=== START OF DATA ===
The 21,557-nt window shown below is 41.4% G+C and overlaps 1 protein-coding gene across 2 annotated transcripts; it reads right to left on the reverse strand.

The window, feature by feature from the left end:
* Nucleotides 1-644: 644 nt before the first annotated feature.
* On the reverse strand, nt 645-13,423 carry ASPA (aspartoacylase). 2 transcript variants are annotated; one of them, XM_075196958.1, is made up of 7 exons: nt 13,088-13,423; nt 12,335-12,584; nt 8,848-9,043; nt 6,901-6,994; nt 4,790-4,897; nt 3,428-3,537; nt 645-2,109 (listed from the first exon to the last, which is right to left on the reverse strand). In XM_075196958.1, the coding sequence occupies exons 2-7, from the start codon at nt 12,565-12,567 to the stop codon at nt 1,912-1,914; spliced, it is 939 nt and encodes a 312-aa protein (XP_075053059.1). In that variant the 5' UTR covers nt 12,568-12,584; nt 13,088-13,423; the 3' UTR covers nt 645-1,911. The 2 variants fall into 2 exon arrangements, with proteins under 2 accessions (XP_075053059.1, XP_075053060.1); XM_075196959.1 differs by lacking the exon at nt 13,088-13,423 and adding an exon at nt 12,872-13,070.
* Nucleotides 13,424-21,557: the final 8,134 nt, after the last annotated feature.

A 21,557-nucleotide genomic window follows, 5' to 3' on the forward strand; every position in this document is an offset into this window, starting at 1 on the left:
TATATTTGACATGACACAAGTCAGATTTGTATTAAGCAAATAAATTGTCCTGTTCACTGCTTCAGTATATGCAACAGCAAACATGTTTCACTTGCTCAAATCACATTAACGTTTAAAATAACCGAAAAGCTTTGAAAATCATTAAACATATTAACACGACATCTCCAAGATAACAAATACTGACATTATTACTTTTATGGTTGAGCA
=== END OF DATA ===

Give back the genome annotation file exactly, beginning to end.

The 21,557-nt window shown below is 41.4% G+C and overlaps 1 protein-coding gene across 2 annotated transcripts; it reads right to left on the reverse strand.

The window, feature by feature from the left end:
* Nucleotides 1-644: 644 nt before the first annotated feature.
* On the reverse strand, nt 645-13,423 carry ASPA (aspartoacylase). 2 transcript variants are annotated; one of them, XM_075196958.1, is made up of 7 exons: nt 13,088-13,423; nt 12,335-12,584; nt 8,848-9,043; nt 6,901-6,994; nt 4,790-4,897; nt 3,428-3,537; nt 645-2,109 (listed from the first exon to the last, which is right to left on the reverse strand). In XM_075196958.1, the coding sequence occupies exons 2-7, from the start codon at nt 12,565-12,567 to the stop codon at nt 1,912-1,914; spliced, it is 939 nt and encodes a 312-aa protein (XP_075053059.1). In that variant the 5' UTR covers nt 12,568-12,584; nt 13,088-13,423; the 3' UTR covers nt 645-1,911. The 2 variants fall into 2 exon arrangements, with proteins under 2 accessions (XP_075053059.1, XP_075053060.1); XM_075196959.1 differs by lacking the exon at nt 13,088-13,423 and adding an exon at nt 12,872-13,070.
* Nucleotides 13,424-21,557: the final 8,134 nt, after the last annotated feature.

A 21,557-nucleotide genomic window follows, 5' to 3' on the forward strand; every position in this document is an offset into this window, starting at 1 on the left:
TATATTTGACATGACACAAGTCAGATTTGTATTAAGCAAATAAATTGTCCTGTTCACTGCTTCAGTATATGCAACAGCAAACATGTTTCACTTGCTCAAATCACATTAACGTTTAAAATAACCGAAAAGCTTTGAAAATCATTAAACATATTAACACGACATCTCCAAGATAACAAATACTGACATTATTACTTTTATGGTTGAGCA